“When looking for application, that is what you should identify – and I haven’t even spoken about terminology like hashes, crypto, block sizes, etc.”

It was also noted that governments are often only part of a solution and the challenge is to track the full citizen interaction as part of the service redesign. For example when a relative passes away, families often have to organise a whole suite of services ranging from funerals, churches and catering, together with dealing with multiple government agencies.

It was also suggested that it was important understand the economic winners and losers that comes from decentralising control. Blockchain often removes the traditional intermediary from a process — lawyers, accountants and financial institutions  — so any reform process will need to consider the economic impact of the changes and manage them accordingly.

The challenge of whole of government reform

Citizens often have to bear the cost and delays of costly administrative business systems such as the dissolution of a family’s assets after divorce or separation, moving states or countries, and winding up a business.

Many of these involve multiple agencies and jurisdictions, raising the issue of who takes the lead to reform processes and the machinery for overhauling often archaic paper based processes.

It was noted this is increasingly falling to central agencies to take a whole of government approach to citizen service reform and lead the business and stakeholder coordination that is needed to push through these changes.

It was observed central agencies by their nature are a long way from service delivery front line, which means they need to strongly partner with the big service delivery agencies — typically the service portals, the roads and human service agencies.

There is also a gap around the co-ordination and design of services, which involve multiple jurisdictions. While COAG plays a useful policy co-ordination role, it was observed there is no one well-resourced central delivery agency that is driving complex service redesign across multiple jurisdictions. Nor any strategy that prioritises these reforms.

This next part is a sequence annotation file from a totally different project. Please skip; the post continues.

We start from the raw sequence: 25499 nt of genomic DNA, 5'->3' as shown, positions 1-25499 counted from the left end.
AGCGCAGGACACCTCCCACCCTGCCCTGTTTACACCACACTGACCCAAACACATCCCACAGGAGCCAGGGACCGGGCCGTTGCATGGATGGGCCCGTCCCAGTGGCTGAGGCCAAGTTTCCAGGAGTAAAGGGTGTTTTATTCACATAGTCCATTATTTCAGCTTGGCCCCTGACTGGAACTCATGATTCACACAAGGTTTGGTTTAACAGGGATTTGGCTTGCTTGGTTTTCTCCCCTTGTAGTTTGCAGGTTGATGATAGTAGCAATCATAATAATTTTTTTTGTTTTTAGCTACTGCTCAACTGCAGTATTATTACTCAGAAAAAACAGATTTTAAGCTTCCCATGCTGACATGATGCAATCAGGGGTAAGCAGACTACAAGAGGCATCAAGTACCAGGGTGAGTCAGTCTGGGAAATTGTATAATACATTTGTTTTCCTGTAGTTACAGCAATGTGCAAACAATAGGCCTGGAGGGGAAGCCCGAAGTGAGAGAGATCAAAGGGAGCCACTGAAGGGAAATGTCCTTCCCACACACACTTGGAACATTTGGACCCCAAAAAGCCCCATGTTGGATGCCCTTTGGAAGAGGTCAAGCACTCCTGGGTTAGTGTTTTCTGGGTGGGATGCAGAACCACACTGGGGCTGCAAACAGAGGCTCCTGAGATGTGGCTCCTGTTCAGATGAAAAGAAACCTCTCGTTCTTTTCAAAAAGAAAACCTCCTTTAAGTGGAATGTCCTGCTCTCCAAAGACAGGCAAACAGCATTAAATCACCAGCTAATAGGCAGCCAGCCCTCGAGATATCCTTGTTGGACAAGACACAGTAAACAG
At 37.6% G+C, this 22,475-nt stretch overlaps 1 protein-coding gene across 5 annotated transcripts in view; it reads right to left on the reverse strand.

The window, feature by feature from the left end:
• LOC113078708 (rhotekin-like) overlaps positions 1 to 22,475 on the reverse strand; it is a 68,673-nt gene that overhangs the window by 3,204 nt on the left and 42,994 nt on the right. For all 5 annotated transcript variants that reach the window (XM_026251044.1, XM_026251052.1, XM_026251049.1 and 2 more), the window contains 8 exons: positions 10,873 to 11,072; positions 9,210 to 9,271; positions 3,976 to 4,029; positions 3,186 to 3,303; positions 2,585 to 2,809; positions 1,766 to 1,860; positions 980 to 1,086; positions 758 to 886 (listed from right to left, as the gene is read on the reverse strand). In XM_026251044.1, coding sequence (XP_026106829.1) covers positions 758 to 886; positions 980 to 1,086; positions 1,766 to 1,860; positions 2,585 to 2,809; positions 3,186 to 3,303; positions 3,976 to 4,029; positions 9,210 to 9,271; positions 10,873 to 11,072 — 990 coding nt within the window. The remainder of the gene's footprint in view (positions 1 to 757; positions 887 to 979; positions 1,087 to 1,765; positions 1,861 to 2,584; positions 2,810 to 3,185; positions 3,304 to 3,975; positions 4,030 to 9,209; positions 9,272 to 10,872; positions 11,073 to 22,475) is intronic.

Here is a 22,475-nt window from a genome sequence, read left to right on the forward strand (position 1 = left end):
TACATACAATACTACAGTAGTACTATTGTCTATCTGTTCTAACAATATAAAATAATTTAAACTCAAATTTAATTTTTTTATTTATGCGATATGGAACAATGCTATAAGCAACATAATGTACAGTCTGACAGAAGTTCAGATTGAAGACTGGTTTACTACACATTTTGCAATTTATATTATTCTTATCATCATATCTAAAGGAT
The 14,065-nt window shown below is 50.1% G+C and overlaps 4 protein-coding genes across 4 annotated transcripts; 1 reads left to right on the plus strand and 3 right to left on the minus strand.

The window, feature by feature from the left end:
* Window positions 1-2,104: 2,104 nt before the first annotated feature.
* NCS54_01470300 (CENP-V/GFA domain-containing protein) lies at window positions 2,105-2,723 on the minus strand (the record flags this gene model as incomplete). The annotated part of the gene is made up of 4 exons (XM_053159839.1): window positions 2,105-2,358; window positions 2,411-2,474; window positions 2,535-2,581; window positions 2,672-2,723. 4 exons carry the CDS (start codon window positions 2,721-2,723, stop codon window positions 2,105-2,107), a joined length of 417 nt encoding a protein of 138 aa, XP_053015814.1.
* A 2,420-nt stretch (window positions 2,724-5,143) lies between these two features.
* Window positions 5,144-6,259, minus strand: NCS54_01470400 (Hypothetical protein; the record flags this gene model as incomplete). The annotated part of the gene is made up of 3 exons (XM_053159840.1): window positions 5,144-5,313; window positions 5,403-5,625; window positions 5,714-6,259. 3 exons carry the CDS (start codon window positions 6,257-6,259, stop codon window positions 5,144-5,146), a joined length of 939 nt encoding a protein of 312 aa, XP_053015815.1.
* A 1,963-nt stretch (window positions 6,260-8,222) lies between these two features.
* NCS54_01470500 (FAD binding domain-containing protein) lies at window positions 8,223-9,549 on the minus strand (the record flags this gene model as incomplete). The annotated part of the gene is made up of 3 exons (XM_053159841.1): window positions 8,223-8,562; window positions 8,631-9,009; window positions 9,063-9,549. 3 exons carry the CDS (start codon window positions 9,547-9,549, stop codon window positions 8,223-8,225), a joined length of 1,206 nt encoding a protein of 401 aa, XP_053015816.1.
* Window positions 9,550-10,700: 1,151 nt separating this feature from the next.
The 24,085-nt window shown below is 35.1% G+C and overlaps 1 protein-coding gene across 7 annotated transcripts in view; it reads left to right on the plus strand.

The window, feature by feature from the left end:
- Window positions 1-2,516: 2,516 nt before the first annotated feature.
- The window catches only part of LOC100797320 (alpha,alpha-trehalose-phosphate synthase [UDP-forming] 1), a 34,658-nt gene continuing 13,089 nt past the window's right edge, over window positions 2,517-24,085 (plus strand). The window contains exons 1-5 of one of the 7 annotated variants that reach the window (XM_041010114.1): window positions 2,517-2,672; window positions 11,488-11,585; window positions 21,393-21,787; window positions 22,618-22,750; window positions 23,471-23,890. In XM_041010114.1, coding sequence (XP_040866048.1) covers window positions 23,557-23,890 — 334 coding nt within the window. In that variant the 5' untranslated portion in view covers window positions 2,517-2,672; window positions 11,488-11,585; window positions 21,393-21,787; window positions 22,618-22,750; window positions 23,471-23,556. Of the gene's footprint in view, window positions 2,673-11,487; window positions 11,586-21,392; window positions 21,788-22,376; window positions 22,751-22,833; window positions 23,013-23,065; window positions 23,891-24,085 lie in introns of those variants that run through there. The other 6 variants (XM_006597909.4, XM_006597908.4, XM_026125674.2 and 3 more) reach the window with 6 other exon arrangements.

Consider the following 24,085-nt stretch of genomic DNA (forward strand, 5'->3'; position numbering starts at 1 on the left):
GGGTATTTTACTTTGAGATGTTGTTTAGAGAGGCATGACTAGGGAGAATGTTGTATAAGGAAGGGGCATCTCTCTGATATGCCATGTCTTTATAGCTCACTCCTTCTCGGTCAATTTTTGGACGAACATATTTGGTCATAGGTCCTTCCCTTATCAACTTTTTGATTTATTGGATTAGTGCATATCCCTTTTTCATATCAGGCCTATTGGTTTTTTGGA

Setting the rules

Governments also have a strong role to play in setting up the industry standards and overhauling governance regimes. Staples said Australia was already taking a leading role in standard setting and the adoption of consistent protocols to ensure interoperability.

The seminars heard the distributed nature of blockchain means regulators and registrars will need to amend their governance and regulatory approaches, recognising that there is no longer a central intermediary to “oversee” the transactions.

Goonan noted that government, by its very nature, is inherently centralised. Much of the current design of the system vests trust in this authority to create and uphold the rule of law, and arbitrate when there is disagreements about the interpretation of records. The use of technology like blockchain, which allows only for verified additions to its records, effectively empowers interested parties to check the behaviour of such central authorities.

Another issues that needs to be dealt with is the permanence of the data. Blockchain is transparent and the data can not be changed. This is a core strength of blockchain is why it is sometimes called the “honest bureaucrat”. But as Staples observed, this also introduces issues, when say a court requires information to be redacted or removed.

Many see blockchain as similar to how we considered the internet in the 1990s. At a broader level Thurlow noted that if government had taken a stronger role around the design of the internet then some of the problems around security and consent could have been better anticipated. The same opportunity exists now with blockchain to ensure it is well governed and managed for the broader public interest.